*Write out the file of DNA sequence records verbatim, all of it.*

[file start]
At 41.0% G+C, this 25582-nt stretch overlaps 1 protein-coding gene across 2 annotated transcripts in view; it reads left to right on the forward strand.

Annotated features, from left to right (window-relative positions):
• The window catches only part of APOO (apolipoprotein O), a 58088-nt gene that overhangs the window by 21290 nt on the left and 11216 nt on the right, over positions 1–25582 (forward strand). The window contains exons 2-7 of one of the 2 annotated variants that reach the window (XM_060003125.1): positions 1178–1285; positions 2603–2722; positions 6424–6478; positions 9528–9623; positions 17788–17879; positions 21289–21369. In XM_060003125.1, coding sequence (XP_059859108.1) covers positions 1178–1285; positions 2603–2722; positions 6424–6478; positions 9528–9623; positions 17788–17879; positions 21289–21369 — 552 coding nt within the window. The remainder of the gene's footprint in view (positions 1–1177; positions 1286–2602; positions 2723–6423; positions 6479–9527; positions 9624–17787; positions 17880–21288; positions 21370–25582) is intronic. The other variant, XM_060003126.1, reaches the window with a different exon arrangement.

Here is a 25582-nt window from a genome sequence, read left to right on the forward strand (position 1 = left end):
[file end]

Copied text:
At 41.0% G+C, this 25582-nt stretch overlaps 1 protein-coding gene across 2 annotated transcripts in view; it reads left to right on the forward strand.

Annotated features, from left to right (window-relative positions):
• The window catches only part of APOO (apolipoprotein O), a 58088-nt gene that overhangs the window by 21290 nt on the left and 11216 nt on the right, over positions 1–25582 (forward strand). The window contains exons 2-7 of one of the 2 annotated variants that reach the window (XM_060003125.1): positions 1178–1285; positions 2603–2722; positions 6424–6478; positions 9528–9623; positions 17788–17879; positions 21289–21369. In XM_060003125.1, coding sequence (XP_059859108.1) covers positions 1178–1285; positions 2603–2722; positions 6424–6478; positions 9528–9623; positions 17788–17879; positions 21289–21369 — 552 coding nt within the window. The remainder of the gene's footprint in view (positions 1–1177; positions 1286–2602; positions 2723–6423; positions 6479–9527; positions 9624–17787; positions 17880–21288; positions 21370–25582) is intronic. The other variant, XM_060003126.1, reaches the window with a different exon arrangement.

Here is a 25582-nt window from a genome sequence, read left to right on the forward strand (position 1 = left end):